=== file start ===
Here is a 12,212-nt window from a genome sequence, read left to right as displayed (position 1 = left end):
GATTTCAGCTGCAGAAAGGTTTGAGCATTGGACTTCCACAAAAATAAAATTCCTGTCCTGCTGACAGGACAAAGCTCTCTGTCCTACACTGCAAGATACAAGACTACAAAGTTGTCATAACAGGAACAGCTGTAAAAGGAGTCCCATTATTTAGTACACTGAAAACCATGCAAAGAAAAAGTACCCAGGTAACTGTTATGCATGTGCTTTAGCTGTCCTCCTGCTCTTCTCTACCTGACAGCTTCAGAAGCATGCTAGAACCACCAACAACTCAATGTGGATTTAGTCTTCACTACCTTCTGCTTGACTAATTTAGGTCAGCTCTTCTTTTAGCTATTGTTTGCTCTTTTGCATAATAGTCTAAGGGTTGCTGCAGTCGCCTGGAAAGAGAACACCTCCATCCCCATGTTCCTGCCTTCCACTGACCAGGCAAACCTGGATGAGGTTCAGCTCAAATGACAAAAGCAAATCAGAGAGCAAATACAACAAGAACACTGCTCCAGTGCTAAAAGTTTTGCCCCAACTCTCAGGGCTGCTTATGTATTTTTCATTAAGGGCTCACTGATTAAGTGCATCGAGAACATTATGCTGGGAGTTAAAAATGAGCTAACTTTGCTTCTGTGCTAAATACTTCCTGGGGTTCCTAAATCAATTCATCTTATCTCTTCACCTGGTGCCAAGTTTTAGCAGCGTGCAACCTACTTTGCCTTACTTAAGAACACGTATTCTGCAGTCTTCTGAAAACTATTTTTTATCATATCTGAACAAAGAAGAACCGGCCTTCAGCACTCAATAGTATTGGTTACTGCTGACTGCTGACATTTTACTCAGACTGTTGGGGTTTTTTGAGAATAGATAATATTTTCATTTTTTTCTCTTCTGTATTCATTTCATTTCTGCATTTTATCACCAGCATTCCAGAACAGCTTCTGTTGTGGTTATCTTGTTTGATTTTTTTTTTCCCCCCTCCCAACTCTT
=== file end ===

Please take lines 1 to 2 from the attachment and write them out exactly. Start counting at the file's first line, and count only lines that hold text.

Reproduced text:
Here is a 12,212-nt window from a genome sequence, read left to right as displayed (position 1 = left end):
GATTTCAGCTGCAGAAAGGTTTGAGCATTGGACTTCCACAAAAATAAAATTCCTGTCCTGCTGACAGGACAAAGCTCTCTGTCCTACACTGCAAGATACAAGACTACAAAGTTGTCATAACAGGAACAGCTGTAAAAGGAGTCCCATTATTTAGTACACTGAAAACCATGCAAAGAAAAAGTACCCAGGTAACTGTTATGCATGTGCTTTAGCTGTCCTCCTGCTCTTCTCTACCTGACAGCTTCAGAAGCATGCTAGAACCACCAACAACTCAATGTGGATTTAGTCTTCACTACCTTCTGCTTGACTAATTTAGGTCAGCTCTTCTTTTAGCTATTGTTTGCTCTTTTGCATAATAGTCTAAGGGTTGCTGCAGTCGCCTGGAAAGAGAACACCTCCATCCCCATGTTCCTGCCTTCCACTGACCAGGCAAACCTGGATGAGGTTCAGCTCAAATGACAAAAGCAAATCAGAGAGCAAATACAACAAGAACACTGCTCCAGTGCTAAAAGTTTTGCCCCAACTCTCAGGGCTGCTTATGTATTTTTCATTAAGGGCTCACTGATTAAGTGCATCGAGAACATTATGCTGGGAGTTAAAAATGAGCTAACTTTGCTTCTGTGCTAAATACTTCCTGGGGTTCCTAAATCAATTCATCTTATCTCTTCACCTGGTGCCAAGTTTTAGCAGCGTGCAACCTACTTTGCCTTACTTAAGAACACGTATTCTGCAGTCTTCTGAAAACTATTTTTTATCATATCTGAACAAAGAAGAACCGGCCTTCAGCACTCAATAGTATTGGTTACTGCTGACTGCTGACATTTTACTCAGACTGTTGGGGTTTTTTGAGAATAGATAATATTTTCATTTTTTTCTCTTCTGTATTCATTTCATTTCTGCATTTTATCACCAGCATTCCAGAACAGCTTCTGTTGTGGTTATCTTGTTTGATTTTTTTTTTCCCCCCTCCCAACTCTT